, Volume 26, Issue 3, pp 222-233
Date: 12 May 2011

Association of the use of proton pump inhibitors with adverse cardiovascular and bleeding outcomes after percutaneous coronary intervention in the Japanese real world clinical practice

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Abstract

Previous studies have shown inconsistent results regarding the effects of concomitant use of clopidogrel and proton pump inhibitors (PPI) on cardiovascular outcomes. We sought to evaluate the clinical impact of PPI-use in patients treated with thienopyridines after percutaneous coronary intervention (PCI) in a large Japanese observational database. Among 12446 patients discharged alive on thienopyridines (ticlopidine 90.4% and clopidogrel 9.6%), 3223 patients were treated with PPIs and 9223 patients without PPI at the time of hospital discharge. The PPI group included more patients with co-morbidities than the non-PPI group. The adjusted hazard ratio (HR) of PPI-use for a composite of cardiovascular death, myocardial infarction, and stroke was 1.26 (95% confidence interval (CI) 1.09–1.47, p = 0.002). The adjusted HR of PPI-use for bleeding was 1.26 (95% CI 1.05–1.52, p = 0.013). Cardiovascular and bleeding outcomes were not different among the three groups receiving three different types of PPI. The negative effect of PPI on cardiovascular outcome was consistently seen in both drug-eluting stent (DES) [HR 1.31 (95% CI 1.07–1.6, p = 0.0097)] and non-DES strata [HR 1.25 (95% CI: 0.99–1.57, p = 0.057)] (Interaction p = 0.79) despite the fact that the duration of thienopyridine administration was significantly longer in patients receiving DES. In conclusion, cardiovascular outcomes after PCI were significantly worse in patients with PPI than in patients without PPI in the Japanese real clinical practice. However, the observed poorer cardiovascular outcome in patients receiving PPI was most likely to be related to residual confounding and seemed not causally related to attenuation of antiplatelet effect of thienopyridine through interaction with PPI.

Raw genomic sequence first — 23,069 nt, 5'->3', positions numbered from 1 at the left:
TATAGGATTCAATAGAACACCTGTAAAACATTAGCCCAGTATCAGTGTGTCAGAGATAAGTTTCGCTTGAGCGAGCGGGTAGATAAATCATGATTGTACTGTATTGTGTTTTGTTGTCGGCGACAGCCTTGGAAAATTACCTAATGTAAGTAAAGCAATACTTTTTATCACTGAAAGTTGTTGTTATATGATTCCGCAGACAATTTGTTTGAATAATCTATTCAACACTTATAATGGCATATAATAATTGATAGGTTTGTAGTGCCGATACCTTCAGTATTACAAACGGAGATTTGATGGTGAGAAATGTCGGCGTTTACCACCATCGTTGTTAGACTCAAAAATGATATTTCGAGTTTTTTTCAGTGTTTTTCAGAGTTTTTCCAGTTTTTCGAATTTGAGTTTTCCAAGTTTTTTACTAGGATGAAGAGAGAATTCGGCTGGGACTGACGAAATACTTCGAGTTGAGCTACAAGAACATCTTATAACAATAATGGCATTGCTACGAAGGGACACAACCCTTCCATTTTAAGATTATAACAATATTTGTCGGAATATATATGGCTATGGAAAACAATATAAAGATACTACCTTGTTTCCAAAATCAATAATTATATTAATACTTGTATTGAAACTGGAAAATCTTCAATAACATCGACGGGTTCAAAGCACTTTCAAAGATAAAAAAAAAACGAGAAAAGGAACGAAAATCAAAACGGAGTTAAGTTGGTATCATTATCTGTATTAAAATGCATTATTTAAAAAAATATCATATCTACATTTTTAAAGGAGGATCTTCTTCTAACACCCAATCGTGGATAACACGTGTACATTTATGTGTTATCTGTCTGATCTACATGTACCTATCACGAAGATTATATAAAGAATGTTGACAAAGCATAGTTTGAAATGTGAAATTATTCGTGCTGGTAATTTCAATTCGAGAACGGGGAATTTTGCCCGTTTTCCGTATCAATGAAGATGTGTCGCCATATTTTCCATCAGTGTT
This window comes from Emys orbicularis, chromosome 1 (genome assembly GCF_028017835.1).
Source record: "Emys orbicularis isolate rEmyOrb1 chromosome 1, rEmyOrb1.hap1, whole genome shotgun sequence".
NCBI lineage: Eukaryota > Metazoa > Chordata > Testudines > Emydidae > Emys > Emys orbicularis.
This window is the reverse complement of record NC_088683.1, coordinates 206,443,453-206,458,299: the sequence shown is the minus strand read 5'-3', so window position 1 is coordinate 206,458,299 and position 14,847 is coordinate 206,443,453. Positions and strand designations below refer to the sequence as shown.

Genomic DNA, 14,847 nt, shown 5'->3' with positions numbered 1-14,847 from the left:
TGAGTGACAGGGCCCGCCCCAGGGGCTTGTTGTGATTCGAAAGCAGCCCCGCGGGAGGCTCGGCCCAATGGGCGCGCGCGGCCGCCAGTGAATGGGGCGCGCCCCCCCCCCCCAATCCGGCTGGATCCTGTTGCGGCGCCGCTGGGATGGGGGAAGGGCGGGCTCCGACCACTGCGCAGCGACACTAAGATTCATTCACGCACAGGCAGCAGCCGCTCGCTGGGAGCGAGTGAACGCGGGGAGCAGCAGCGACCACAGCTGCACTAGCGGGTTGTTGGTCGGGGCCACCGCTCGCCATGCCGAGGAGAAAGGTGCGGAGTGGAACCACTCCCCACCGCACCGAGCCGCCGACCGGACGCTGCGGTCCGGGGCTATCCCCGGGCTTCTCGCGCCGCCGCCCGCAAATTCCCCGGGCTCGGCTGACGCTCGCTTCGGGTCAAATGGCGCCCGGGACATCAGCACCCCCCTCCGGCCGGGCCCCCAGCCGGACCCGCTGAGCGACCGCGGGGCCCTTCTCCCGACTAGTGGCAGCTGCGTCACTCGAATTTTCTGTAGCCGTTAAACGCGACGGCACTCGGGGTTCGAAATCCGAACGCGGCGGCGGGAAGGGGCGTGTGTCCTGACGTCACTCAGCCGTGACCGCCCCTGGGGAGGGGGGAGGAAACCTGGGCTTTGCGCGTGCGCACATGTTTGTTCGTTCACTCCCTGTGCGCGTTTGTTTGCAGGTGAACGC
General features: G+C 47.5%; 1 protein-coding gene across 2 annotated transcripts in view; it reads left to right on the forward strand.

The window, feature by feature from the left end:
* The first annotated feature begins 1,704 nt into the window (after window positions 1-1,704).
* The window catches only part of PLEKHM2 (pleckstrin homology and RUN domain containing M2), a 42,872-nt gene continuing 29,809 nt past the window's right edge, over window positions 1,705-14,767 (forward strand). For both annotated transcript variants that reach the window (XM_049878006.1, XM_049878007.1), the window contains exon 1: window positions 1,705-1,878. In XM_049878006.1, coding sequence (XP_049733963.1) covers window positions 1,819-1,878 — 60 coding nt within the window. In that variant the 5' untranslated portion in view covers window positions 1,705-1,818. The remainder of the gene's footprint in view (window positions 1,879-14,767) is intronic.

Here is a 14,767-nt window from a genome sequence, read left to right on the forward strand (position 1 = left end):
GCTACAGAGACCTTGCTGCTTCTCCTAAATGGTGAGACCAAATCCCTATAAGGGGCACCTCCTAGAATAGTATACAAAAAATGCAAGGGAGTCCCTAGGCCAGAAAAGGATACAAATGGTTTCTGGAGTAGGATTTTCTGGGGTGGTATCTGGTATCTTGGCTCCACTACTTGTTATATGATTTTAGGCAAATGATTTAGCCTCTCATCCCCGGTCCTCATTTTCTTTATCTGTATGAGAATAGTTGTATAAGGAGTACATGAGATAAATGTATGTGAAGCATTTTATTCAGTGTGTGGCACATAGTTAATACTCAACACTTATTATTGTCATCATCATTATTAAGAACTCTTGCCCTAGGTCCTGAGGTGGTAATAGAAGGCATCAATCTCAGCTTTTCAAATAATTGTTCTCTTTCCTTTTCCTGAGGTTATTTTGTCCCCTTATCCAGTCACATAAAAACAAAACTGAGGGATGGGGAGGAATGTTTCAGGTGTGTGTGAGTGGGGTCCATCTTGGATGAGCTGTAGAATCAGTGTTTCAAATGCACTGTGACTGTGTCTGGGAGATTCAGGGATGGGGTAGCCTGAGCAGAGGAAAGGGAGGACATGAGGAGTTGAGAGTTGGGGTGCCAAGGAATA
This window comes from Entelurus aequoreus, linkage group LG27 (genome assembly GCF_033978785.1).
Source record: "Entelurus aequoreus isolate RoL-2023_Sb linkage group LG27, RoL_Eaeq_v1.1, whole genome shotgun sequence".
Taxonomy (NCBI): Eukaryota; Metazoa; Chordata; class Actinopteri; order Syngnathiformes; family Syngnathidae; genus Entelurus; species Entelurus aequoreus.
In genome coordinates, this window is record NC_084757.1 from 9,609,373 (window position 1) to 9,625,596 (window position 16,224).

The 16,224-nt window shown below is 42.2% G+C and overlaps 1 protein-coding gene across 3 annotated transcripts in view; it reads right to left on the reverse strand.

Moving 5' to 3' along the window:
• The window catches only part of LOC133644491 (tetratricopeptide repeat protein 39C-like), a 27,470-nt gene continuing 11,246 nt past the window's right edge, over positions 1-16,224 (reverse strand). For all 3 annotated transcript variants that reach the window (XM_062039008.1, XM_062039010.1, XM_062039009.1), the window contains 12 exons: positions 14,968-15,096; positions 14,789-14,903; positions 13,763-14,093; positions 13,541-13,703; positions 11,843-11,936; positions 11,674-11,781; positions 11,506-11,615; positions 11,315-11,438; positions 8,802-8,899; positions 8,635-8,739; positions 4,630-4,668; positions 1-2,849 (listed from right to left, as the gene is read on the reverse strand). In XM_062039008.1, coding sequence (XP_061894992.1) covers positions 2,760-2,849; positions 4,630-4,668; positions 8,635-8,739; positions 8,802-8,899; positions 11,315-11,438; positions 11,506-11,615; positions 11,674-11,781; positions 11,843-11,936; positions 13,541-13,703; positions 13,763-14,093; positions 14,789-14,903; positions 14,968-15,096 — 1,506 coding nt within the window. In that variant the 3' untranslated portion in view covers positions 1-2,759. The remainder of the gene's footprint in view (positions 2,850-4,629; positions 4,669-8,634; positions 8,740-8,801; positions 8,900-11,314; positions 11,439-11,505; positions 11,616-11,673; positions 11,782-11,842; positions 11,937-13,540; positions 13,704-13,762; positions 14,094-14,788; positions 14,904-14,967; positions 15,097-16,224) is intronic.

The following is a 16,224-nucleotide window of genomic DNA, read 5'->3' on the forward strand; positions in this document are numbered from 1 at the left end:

On behalf of the CREDO-Kyoto PCI/CABG registry cohort-2 investigators.